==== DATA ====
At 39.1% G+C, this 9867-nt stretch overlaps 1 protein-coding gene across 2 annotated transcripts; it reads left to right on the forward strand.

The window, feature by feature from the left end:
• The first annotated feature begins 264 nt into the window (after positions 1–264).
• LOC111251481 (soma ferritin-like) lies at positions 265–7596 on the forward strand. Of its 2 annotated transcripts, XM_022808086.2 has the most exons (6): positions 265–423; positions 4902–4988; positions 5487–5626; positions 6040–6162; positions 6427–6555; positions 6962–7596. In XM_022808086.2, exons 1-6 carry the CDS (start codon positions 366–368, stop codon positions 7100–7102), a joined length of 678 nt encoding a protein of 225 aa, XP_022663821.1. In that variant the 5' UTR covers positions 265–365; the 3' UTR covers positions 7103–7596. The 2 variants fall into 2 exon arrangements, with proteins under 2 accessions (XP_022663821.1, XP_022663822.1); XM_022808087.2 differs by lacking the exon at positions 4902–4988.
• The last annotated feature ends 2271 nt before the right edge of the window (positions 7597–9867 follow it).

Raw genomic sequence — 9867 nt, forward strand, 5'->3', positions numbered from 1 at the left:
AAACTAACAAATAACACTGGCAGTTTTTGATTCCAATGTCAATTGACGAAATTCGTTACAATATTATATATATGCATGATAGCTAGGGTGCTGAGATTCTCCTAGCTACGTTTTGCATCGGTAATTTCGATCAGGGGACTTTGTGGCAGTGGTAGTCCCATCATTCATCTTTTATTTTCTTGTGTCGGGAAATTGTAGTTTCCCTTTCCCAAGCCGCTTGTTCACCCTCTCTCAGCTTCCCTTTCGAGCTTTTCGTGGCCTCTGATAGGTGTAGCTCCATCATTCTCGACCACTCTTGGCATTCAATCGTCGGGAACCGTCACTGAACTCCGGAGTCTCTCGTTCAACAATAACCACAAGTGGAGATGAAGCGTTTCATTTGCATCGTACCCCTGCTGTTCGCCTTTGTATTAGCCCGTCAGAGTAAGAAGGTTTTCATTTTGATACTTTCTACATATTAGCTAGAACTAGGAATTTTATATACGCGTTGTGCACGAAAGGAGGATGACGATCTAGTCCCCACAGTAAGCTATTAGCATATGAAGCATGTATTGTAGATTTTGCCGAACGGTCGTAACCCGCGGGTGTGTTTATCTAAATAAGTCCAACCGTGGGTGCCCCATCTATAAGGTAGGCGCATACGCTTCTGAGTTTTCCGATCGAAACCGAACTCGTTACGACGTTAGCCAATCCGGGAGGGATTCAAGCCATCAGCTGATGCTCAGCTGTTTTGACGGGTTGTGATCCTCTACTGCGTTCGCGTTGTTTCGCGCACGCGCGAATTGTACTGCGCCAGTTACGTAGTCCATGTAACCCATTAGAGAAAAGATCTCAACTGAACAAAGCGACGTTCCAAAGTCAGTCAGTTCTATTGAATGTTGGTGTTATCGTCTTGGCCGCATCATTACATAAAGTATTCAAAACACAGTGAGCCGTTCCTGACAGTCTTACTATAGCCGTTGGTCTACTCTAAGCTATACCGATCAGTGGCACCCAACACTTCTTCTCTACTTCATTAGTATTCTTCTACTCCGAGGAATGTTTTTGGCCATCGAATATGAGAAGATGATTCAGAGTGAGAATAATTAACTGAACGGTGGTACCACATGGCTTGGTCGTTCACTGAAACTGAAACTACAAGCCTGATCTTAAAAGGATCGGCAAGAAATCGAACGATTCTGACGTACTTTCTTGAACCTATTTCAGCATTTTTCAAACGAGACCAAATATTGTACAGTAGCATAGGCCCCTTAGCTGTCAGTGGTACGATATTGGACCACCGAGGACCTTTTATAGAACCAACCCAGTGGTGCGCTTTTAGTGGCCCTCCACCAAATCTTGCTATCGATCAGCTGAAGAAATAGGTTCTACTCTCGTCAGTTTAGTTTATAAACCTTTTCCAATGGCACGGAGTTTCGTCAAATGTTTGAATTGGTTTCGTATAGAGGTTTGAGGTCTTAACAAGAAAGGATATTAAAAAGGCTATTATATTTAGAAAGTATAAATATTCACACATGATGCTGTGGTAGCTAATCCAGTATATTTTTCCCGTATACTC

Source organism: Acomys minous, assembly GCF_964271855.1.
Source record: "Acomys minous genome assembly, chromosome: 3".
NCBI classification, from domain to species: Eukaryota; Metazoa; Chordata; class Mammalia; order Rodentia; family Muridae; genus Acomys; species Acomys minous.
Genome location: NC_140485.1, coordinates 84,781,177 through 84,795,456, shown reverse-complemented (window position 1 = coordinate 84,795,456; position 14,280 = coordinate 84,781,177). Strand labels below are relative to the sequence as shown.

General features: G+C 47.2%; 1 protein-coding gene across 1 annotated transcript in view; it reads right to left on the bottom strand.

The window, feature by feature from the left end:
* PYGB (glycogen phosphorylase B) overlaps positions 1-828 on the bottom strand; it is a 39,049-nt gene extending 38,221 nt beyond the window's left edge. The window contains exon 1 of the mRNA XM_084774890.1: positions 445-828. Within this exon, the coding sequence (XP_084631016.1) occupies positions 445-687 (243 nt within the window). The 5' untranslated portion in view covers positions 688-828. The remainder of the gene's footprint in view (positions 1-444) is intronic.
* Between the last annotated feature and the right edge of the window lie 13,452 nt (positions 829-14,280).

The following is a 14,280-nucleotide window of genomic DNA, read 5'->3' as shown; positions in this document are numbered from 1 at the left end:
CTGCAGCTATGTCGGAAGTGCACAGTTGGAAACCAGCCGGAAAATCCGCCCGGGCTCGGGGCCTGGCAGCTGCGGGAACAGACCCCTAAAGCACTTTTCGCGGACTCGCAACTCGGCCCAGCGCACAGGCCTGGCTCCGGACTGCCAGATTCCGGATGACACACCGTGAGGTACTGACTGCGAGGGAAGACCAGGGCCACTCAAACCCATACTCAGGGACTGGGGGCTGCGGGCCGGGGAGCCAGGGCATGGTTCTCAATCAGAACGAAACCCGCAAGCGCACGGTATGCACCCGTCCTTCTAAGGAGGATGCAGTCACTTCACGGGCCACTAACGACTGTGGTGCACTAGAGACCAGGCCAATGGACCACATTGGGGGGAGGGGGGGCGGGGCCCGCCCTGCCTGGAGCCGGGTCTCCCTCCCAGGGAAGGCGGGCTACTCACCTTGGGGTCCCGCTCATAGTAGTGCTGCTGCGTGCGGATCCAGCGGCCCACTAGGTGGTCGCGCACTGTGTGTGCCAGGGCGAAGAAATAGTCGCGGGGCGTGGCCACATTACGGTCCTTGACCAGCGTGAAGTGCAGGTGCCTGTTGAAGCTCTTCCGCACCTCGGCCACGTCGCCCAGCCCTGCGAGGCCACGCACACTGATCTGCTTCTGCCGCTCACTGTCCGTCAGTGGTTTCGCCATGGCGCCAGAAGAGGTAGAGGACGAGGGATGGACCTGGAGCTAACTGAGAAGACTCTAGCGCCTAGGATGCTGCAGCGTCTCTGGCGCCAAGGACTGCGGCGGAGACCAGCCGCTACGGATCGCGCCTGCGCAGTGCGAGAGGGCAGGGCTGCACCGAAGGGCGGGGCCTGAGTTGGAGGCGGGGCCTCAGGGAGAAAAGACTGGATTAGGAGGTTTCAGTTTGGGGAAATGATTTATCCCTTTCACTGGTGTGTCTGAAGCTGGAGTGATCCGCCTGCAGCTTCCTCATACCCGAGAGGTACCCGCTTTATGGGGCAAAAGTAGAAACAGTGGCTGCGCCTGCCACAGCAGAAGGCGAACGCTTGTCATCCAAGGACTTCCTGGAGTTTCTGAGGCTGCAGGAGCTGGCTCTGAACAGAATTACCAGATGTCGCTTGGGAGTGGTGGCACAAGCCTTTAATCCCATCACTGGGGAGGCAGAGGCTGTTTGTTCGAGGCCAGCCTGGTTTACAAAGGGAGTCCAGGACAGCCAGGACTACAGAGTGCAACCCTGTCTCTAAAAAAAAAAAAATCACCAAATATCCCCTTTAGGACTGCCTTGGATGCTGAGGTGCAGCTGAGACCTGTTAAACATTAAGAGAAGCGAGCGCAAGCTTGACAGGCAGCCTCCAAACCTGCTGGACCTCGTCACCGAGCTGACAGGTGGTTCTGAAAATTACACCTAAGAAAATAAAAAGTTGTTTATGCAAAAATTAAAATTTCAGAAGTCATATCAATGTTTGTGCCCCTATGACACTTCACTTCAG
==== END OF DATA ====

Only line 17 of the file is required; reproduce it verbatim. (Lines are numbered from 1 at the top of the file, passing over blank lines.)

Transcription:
CTGCAGCTATGTCGGAAGTGCACAGTTGGAAACCAGCCGGAAAATCCGCCCGGGCTCGGGGCCTGGCAGCTGCGGGAACAGACCCCTAAAGCACTTTTCGCGGACTCGCAACTCGGCCCAGCGCACAGGCCTGGCTCCGGACTGCCAGATTCCGGATGACACACCGTGAGGTACTGACTGCGAGGGAAGACCAGGGCCACTCAAACCCATACTCAGGGACTGGGGGCTGCGGGCCGGGGAGCCAGGGCATGGTTCTCAATCAGAACGAAACCCGCAAGCGCACGGTATGCACCCGTCCTTCTAAGGAGGATGCAGTCACTTCACGGGCCACTAACGACTGTGGTGCACTAGAGACCAGGCCAATGGACCACATTGGGGGGAGGGGGGGCGGGGCCCGCCCTGCCTGGAGCCGGGTCTCCCTCCCAGGGAAGGCGGGCTACTCACCTTGGGGTCCCGCTCATAGTAGTGCTGCTGCGTGCGGATCCAGCGGCCCACTAGGTGGTCGCGCACTGTGTGTGCCAGGGCGAAGAAATAGTCGCGGGGCGTGGCCACATTACGGTCCTTGACCAGCGTGAAGTGCAGGTGCCTGTTGAAGCTCTTCCGCACCTCGGCCACGTCGCCCAGCCCTGCGAGGCCACGCACACTGATCTGCTTCTGCCGCTCACTGTCCGTCAGTGGTTTCGCCATGGCGCCAGAAGAGGTAGAGGACGAGGGATGGACCTGGAGCTAACTGAGAAGACTCTAGCGCCTAGGATGCTGCAGCGTCTCTGGCGCCAAGGACTGCGGCGGAGACCAGCCGCTACGGATCGCGCCTGCGCAGTGCGAGAGGGCAGGGCTGCACCGAAGGGCGGGGCCTGAGTTGGAGGCGGGGCCTCAGGGAGAAAAGACTGGATTAGGAGGTTTCAGTTTGGGGAAATGATTTATCCCTTTCACTGGTGTGTCTGAAGCTGGAGTGATCCGCCTGCAGCTTCCTCATACCCGAGAGGTACCCGCTTTATGGGGCAAAAGTAGAAACAGTGGCTGCGCCTGCCACAGCAGAAGGCGAACGCTTGTCATCCAAGGACTTCCTGGAGTTTCTGAGGCTGCAGGAGCTGGCTCTGAACAGAATTACCAGATGTCGCTTGGGAGTGGTGGCACAAGCCTTTAATCCCATCACTGGGGAGGCAGAGGCTGTTTGTTCGAGGCCAGCCTGGTTTACAAAGGGAGTCCAGGACAGCCAGGACTACAGAGTGCAACCCTGTCTCTAAAAAAAAAAAAATCACCAAATATCCCCTTTAGGACTGCCTTGGATGCTGAGGTGCAGCTGAGACCTGTTAAACATTAAGAGAAGCGAGCGCAAGCTTGACAGGCAGCCTCCAAACCTGCTGGACCTCGTCACCGAGCTGACAGGTGGTTCTGAAAATTACACCTAAGAAAATAAAAAGTTGTTTATGCAAAAATTAAAATTTCAGAAGTCATATCAATGTTTGTGCCCCTATGACACTTCACTTCAG